Oklahoma City, Oklahoma County, Oklahoma
July 12, 2008
Bobby Ray Murcer was born May 20, 1946, in
Oklahoma City, the second of three boys to Mae Belle and
Robert Murcer, a jeweler. Bobby grew up rooting for the
Yankees and made All-State teams in baseball and football,
according to an online
biography by the Society for American Baseball Research.
Baseball legend Bobby
Murcer has passed away from complications due to brain cancer.
Murcer played in the major league for 17 years and shared the
field with the likes of Mickey Mantle and Don Mattingly.
arguably one of the most
popular Yankee players in history, and made four all star
appearances in the pinstripes.
Following his baseball career,
Murcer went on to enjoy a long broadcasting career with the
Murcer was diagnosed with brain cancer in 2006 and had whole
nation rooting for him after he was diagnosed and said he
wanted to return to broadcasting. Mercer did return to the
booth on opening day last season.
Murcer passed away this
afternoon in Oklahoma City surrounded by his family. He was 62
A family service will
be held in the next several days in Oklahoma City. An
additional celebration of his life will be held at a date to
be determined. He is survived by his wife Kay, his children,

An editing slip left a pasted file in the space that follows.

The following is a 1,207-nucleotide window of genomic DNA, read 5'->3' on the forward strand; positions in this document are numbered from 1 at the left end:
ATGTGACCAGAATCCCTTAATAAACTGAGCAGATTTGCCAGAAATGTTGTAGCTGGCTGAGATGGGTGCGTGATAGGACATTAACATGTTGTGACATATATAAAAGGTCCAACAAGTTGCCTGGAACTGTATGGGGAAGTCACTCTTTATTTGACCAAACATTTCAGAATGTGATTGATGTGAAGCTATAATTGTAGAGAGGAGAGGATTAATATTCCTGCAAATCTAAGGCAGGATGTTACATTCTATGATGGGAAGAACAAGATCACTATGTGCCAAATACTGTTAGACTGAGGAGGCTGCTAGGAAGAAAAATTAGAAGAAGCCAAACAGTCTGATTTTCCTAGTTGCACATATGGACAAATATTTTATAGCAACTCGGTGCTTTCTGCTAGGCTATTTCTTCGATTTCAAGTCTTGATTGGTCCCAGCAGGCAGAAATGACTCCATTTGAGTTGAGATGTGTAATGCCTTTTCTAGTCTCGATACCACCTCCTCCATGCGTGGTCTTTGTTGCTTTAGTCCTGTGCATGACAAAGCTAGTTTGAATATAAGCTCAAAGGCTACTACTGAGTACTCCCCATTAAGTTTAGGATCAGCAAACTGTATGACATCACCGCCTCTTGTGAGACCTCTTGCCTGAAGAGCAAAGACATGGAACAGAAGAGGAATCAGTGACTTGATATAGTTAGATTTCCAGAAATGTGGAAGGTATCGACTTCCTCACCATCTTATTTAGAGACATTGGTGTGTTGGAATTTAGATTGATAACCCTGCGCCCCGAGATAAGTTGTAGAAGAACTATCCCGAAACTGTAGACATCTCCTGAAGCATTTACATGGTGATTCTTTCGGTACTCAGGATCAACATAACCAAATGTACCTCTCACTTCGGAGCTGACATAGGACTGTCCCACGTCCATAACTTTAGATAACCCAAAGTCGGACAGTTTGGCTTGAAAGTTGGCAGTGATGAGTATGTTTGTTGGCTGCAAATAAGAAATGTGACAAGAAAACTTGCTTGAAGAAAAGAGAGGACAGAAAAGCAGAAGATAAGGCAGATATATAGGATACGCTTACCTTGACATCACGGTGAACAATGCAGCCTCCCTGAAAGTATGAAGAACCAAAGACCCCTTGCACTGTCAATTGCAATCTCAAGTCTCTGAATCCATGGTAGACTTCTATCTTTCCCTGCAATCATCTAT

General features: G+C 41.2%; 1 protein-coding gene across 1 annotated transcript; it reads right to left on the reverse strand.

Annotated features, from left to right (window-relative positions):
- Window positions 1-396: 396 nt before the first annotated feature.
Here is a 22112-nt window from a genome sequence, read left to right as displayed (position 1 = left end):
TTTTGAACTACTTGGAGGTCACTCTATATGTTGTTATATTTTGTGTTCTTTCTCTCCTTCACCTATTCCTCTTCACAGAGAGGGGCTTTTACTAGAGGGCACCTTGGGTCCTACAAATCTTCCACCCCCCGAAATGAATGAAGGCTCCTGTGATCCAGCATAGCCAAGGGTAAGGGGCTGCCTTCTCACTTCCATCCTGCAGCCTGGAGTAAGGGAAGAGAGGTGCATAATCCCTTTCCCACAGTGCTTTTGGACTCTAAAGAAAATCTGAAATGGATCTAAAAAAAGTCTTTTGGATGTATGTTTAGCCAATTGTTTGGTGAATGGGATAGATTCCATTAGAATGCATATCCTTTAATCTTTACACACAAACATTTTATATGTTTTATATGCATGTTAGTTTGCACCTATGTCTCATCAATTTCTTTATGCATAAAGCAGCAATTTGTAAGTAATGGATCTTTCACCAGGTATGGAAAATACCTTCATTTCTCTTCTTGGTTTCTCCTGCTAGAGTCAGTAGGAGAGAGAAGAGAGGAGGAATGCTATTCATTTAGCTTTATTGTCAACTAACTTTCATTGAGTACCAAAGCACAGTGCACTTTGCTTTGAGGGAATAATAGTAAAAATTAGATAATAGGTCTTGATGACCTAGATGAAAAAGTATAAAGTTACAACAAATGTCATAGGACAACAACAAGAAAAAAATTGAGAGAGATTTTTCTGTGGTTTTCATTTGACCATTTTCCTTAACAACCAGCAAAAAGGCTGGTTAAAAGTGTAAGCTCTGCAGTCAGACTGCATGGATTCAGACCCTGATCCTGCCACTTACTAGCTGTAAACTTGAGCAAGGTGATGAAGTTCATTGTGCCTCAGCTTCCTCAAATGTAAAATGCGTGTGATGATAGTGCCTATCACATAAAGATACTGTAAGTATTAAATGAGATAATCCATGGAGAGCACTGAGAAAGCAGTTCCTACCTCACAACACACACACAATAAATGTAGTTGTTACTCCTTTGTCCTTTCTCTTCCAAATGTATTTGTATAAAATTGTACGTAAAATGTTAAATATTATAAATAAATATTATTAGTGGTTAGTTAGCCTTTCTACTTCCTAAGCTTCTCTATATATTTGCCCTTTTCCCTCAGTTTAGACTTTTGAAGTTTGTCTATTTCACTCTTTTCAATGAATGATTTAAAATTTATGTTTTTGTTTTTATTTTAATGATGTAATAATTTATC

Tori and Todd, and his grandchildren.
Bobby married his high-school
sweetheart, 18-year-old Diana Kay Rhodes (known as Kay). He
would later tell a story that his father told him to pick out
any wedding rings in his store. After Bobby chose the most
expensive rings in the inventory, his father surprised him by
presenting him with a bill. His reasoning was that if Bobby
was ready for marriage, he could pay for the ring. (8)
Murcer also attended Central Oklahoma State College, majoring
in physical education. He went to Florida a week early in 1967
to take part in a golf tournament, and to get an early start
on spring training. He expected to win the Yankees' shortstop
job, but fate threw him a curve. On the day he reported to the
Yankees' camp in Fort Lauderdale, Kay called to tell him that
he had received his draft notice from the army. Bobby spent
most of the next two years in the military, serving in the
radio corps at Fort Huachuca, Arizona. Kay was pregnant when
he was drafted, and gave birth in the fall to their daughter
Tori Keleighn Murcer.
Bobby had little opportunity to play baseball while in the
army, but it did not seem to hurt him. While on leave in 1968,
he played seven games in the fall Instructional League and
slugged 1.000, before a wrist injury put him on the shelf. He
played a couple of those games at third base, and after his
discharge from the army, played third for Caguas in the Puerto
Rico League. There he continued hitting, driving in eighteen
runs in twenty-two games.
While Murcer was in the service, the Yankees regularly
discussed moving him to another position. In the spring of
1969 they had him compete for the third base job with
incumbent Bobby Cox. Murcer had gained 15 pounds in the
military, mostly muscle in his upper body.
Hill Burial Park